Downward spiral of rupee continues

Pakistan’s shattered economy limped into 2023 with a precipitous drop in the Rupee’s value against the US dollar. The Pakistani Rupee is seeing its worst decline in decades. Since April 2022, the Pakistani Rupee has lost Rs.103 against the US dollar, dropping from Rs.175 to currently trading around Rs.278. January 26, 2023, saw the biggest one-day drop in the official rate of the Rupee in over two decades, a 9.6% drop, falling from Rs. 230.90 to 255.40. The most significant decline since 1999 in both absolute and percentage terms.


In a country that imports more than it exports, given many of these, are essential imports, the value of the USDPKR is not of theoretical importance to the average citizen. It determines the price of the petrol or diesel they buy for their motorcycles or rickshaws; depreciation in the Rupee makes foodstuffs more expensive, including palm oil, wheat, and other grains and pulses, including dahls, which is the staple diet for the poor. Pakistan’s largest export industry, textiles, often end up importing cotton as well; this year, due to the Monsoon floods of 2022, an estimated 8-10 million cotton bales will have to be imported to keep the textile sector spinning.

In the last several months, the financial markets and various economic stakeholders have become increasingly concerned that Pakistan’s economy could quickly spiral out of control, just like Sri Lanka. As Pakistan’s debt payments came due, understanding that the country lacked foreign exchange reserves, fears of default compounded the downward spiraling of the Rupee. According to a research note by Arif Habib Limited, the first significant depreciation of the Rupee versus the dollar began in April 2022, following a vote of no confidence that resulted in a change of government. Foreign investors’ and creditors’ confidence suffered due to the accompanying political risks, significantly impacting the Rupee’s value.

The financial crisis reached its initial peak in September last year when the PML-N government chose to replace its economic czar, Miftah Ismail, with Ishaq Dar, who returned to the nation after five years of self-imposed exile in London to play what the PML-N party thought would be a pivotal role in the country’s recovery. The former three times finance minister, who held the finance portfolio during 1998-99, 2008, and 2013-17, maintained the value of the Rupee around Rs.105 for close to four years last time he was Pakistan’s finance minister. Before Dar landed in Pakistan at the end of September 2022, he made remarks on the speculative activity being responsible for the Rupee’s depreciation and announced, “I will fix these things.”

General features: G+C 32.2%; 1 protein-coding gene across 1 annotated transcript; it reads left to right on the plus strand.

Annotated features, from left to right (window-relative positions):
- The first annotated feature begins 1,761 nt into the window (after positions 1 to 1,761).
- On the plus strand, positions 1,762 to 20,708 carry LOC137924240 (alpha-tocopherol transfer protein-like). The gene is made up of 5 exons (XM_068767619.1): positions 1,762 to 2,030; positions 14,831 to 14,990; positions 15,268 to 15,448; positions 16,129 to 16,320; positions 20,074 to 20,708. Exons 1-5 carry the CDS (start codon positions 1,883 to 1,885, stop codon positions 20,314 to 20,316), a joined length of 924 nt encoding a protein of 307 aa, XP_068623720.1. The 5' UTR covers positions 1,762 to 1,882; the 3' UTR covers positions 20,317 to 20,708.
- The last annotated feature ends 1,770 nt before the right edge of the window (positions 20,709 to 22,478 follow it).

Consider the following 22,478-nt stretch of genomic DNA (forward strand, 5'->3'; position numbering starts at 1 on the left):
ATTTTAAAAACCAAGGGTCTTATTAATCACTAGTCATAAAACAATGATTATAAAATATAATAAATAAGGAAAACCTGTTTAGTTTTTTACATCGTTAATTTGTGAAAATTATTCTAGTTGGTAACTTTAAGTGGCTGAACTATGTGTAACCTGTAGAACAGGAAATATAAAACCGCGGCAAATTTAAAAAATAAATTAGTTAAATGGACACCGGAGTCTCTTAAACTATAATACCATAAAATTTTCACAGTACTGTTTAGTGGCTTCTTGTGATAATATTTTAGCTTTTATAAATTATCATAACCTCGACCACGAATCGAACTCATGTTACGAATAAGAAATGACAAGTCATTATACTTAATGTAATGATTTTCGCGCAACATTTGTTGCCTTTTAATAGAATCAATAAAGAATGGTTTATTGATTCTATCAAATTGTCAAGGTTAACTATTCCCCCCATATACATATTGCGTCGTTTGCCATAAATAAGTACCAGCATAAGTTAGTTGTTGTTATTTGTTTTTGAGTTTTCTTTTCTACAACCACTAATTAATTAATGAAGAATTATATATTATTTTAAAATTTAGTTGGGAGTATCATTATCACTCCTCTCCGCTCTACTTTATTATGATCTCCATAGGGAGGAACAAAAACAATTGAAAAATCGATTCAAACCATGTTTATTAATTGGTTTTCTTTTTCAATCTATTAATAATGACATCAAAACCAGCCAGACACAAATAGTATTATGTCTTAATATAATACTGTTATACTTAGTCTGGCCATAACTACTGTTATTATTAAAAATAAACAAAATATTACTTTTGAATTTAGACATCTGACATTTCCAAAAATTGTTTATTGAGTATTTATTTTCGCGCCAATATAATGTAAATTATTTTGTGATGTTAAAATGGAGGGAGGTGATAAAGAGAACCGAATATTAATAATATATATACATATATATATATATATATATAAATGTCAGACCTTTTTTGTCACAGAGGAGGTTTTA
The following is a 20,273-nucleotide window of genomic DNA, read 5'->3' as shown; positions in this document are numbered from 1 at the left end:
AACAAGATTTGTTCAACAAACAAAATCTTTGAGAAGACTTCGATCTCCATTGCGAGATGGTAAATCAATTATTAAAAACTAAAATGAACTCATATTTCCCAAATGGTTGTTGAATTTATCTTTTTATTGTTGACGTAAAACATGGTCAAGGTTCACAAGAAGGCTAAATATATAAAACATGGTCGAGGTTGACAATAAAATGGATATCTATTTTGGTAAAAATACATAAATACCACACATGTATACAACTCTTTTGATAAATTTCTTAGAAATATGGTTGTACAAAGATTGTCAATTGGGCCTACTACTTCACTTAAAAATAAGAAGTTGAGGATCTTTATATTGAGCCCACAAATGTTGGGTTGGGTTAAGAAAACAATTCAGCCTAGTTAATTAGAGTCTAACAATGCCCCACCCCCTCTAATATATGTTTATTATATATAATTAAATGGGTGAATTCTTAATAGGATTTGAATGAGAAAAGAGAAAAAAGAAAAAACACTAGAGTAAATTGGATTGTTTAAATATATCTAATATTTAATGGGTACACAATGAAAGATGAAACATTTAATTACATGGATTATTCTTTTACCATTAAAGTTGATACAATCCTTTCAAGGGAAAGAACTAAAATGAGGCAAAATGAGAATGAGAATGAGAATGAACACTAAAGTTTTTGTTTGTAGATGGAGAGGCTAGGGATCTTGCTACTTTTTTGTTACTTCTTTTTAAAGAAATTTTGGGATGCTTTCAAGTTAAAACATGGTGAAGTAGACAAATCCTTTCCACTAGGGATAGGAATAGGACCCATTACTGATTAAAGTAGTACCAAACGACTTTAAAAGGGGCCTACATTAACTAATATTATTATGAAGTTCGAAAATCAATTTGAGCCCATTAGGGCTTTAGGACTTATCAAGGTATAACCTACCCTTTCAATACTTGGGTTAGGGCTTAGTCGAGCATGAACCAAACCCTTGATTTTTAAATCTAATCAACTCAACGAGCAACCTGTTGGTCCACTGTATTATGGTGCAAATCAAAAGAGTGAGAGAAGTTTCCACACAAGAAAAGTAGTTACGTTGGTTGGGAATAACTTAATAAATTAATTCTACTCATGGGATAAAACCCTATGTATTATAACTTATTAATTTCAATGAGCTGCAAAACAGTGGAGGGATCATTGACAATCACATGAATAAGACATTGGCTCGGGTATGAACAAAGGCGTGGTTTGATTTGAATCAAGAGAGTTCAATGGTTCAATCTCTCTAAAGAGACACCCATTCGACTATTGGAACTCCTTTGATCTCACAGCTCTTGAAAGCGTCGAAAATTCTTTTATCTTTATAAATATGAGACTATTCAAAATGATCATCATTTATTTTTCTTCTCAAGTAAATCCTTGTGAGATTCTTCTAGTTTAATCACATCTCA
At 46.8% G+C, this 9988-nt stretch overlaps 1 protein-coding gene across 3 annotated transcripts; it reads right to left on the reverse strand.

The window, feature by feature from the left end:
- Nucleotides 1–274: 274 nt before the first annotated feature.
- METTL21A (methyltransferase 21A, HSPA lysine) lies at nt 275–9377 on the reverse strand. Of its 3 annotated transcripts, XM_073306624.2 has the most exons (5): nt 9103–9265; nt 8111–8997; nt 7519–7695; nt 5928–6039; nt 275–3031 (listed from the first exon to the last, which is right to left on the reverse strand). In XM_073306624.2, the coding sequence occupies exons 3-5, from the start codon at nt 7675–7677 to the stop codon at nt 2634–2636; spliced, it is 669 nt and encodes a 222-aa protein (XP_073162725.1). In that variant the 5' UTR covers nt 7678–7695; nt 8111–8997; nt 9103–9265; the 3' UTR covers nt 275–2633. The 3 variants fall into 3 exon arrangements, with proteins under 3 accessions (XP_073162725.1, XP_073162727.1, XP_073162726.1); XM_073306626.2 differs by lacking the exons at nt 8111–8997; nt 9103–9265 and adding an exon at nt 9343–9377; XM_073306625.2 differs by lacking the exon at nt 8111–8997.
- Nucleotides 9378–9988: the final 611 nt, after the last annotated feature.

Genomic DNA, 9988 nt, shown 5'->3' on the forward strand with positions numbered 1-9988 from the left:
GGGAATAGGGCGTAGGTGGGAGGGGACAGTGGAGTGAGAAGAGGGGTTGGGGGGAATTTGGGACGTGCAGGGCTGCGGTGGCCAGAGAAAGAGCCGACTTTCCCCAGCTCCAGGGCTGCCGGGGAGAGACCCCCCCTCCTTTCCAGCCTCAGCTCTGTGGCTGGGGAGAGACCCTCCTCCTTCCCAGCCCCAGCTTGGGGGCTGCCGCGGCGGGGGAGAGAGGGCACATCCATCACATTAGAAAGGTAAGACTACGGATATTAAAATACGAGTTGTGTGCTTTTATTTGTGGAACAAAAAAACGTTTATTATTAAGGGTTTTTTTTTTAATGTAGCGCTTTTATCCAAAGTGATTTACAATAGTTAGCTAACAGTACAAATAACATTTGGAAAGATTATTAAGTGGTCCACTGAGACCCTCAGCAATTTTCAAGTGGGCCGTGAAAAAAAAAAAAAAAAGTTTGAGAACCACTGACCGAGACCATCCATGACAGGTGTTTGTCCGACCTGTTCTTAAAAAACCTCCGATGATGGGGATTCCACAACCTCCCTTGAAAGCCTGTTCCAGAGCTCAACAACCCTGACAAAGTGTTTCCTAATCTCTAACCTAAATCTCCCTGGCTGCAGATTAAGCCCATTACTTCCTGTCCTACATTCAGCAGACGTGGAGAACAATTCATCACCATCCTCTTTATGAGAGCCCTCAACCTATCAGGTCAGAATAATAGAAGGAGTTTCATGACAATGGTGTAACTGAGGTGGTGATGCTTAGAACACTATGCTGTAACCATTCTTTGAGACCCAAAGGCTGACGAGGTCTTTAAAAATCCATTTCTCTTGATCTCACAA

Read more: Ishaq Dar seeks Allah’s help in saving economy of Pakistan

He was famous in his earlier tenures for strongarming the central bank to liberally inject foreign exchange into the market to prop up the Rupee. The problem is this time, the State Bank has no FX reserves to do this and is now technically independent of the finance minister after the IMF imposed this condition on the PTI government in 2021. Official records show that the highest amount of the SBP’s injection of funds into the foreign exchange market to maintain the value of the Rupee was from October 2016 to June 2019 – during this period, the SBP poured $20.7 billion into the interbank market, the vast majority of it during the PML-N government’s period.

Pakistan losing control of economy?

However, hours before Ishaq Dar’s arrival, the Rupee made enormous gains immediately, surging by 1.11% versus the US dollar in the interbank market. As Dar assumed control of the finance ministry, the Rupee fleetingly steadied versus the dollar, initially gaining around 9% for approximately three weeks, until the underlying causes kicked in again, and the Rupee started declining. Pakistan’s finance minister had done nothing to control the underlying reasons causing depreciation: high inflation worsened by the devastating floods, a widening current account deficit, falling reserves, and still no sight of an agreement with the IMF to resolve its fiscal position. Walking the talk proved to be tough, and by November 2022, USDPKR ended at Rs. 220.64.


In December 2022, the value of Pakistani currency in the interbank market fell below 225 versus the US dollar due to a growing imbalance between demand and supply. The downward trend prompted people to invest their money in gold to lessen the effects of the Rupee’s depreciation when inflation was high. Although following the rupee depreciation, gold prices in the domestic market skyrocketed to all-time highs of Rs 202,500 per tola.

The one-day drop on January 26, 2023, came a day after foreign exchange companies removed a cap on the exchange rate. The Exchange Companies Association of Pakistan (ECAP) abolished the cap on the US dollar to stop “artificial” demand in the market after IMF pressure came to liberalize the foreign exchange market. Currently, the currency is still hitting record lows every day.

Read more: Pakistani Rupee plummeting into the abyss

Contrary to its mandate set in 2021 of leaving the exchange rate market free of intervention, Pakistan’s central bank has recently enforced an unofficial exchange rate for money changers that kept the Rupee artificially high. Due to its severe balance of payment issue and urgent need for outside financing, Pakistan could not avoid complying with the IMF’s request if it wanted to avert default. Pakistan received a $6 billion IMF bailout in 2019, and an additional $1 billion was added to help the country recover from severe floods the previous year. However, in November 2022, the IMF stopped making payments since Pakistan has yet to make progress toward fiscal restructuring.

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